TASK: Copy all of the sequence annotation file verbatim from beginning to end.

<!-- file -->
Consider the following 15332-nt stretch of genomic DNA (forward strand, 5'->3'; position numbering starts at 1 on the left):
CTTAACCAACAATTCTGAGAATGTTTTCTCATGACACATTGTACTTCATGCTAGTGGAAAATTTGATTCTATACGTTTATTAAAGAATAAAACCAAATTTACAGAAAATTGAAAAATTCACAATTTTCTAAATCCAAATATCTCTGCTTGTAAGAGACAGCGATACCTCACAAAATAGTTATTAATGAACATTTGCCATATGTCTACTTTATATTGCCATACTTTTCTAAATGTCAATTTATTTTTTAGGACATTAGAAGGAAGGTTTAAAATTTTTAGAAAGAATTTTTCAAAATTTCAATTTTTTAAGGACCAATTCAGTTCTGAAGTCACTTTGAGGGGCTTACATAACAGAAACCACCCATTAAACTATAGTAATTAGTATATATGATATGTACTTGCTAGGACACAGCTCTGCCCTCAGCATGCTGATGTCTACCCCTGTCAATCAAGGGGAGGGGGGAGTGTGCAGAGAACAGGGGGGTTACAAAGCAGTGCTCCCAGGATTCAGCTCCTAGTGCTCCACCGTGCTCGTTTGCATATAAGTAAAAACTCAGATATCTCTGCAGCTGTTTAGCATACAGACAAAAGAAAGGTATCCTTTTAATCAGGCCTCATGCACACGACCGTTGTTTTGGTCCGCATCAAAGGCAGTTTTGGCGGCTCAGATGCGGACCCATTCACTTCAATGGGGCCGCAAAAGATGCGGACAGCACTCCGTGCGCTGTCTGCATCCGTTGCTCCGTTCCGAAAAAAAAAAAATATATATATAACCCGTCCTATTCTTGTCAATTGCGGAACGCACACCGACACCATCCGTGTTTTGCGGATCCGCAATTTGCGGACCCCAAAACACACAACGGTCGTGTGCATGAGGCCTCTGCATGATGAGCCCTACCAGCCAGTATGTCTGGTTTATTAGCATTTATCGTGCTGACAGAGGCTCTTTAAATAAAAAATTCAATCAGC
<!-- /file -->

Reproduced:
Consider the following 15332-nt stretch of genomic DNA (forward strand, 5'->3'; position numbering starts at 1 on the left):
CTTAACCAACAATTCTGAGAATGTTTTCTCATGACACATTGTACTTCATGCTAGTGGAAAATTTGATTCTATACGTTTATTAAAGAATAAAACCAAATTTACAGAAAATTGAAAAATTCACAATTTTCTAAATCCAAATATCTCTGCTTGTAAGAGACAGCGATACCTCACAAAATAGTTATTAATGAACATTTGCCATATGTCTACTTTATATTGCCATACTTTTCTAAATGTCAATTTATTTTTTAGGACATTAGAAGGAAGGTTTAAAATTTTTAGAAAGAATTTTTCAAAATTTCAATTTTTTAAGGACCAATTCAGTTCTGAAGTCACTTTGAGGGGCTTACATAACAGAAACCACCCATTAAACTATAGTAATTAGTATATATGATATGTACTTGCTAGGACACAGCTCTGCCCTCAGCATGCTGATGTCTACCCCTGTCAATCAAGGGGAGGGGGGAGTGTGCAGAGAACAGGGGGGTTACAAAGCAGTGCTCCCAGGATTCAGCTCCTAGTGCTCCACCGTGCTCGTTTGCATATAAGTAAAAACTCAGATATCTCTGCAGCTGTTTAGCATACAGACAAAAGAAAGGTATCCTTTTAATCAGGCCTCATGCACACGACCGTTGTTTTGGTCCGCATCAAAGGCAGTTTTGGCGGCTCAGATGCGGACCCATTCACTTCAATGGGGCCGCAAAAGATGCGGACAGCACTCCGTGCGCTGTCTGCATCCGTTGCTCCGTTCCGAAAAAAAAAAAATATATATATAACCCGTCCTATTCTTGTCAATTGCGGAACGCACACCGACACCATCCGTGTTTTGCGGATCCGCAATTTGCGGACCCCAAAACACACAACGGTCGTGTGCATGAGGCCTCTGCATGATGAGCCCTACCAGCCAGTATGTCTGGTTTATTAGCATTTATCGTGCTGACAGAGGCTCTTTAAATAAAAAATTCAATCAGC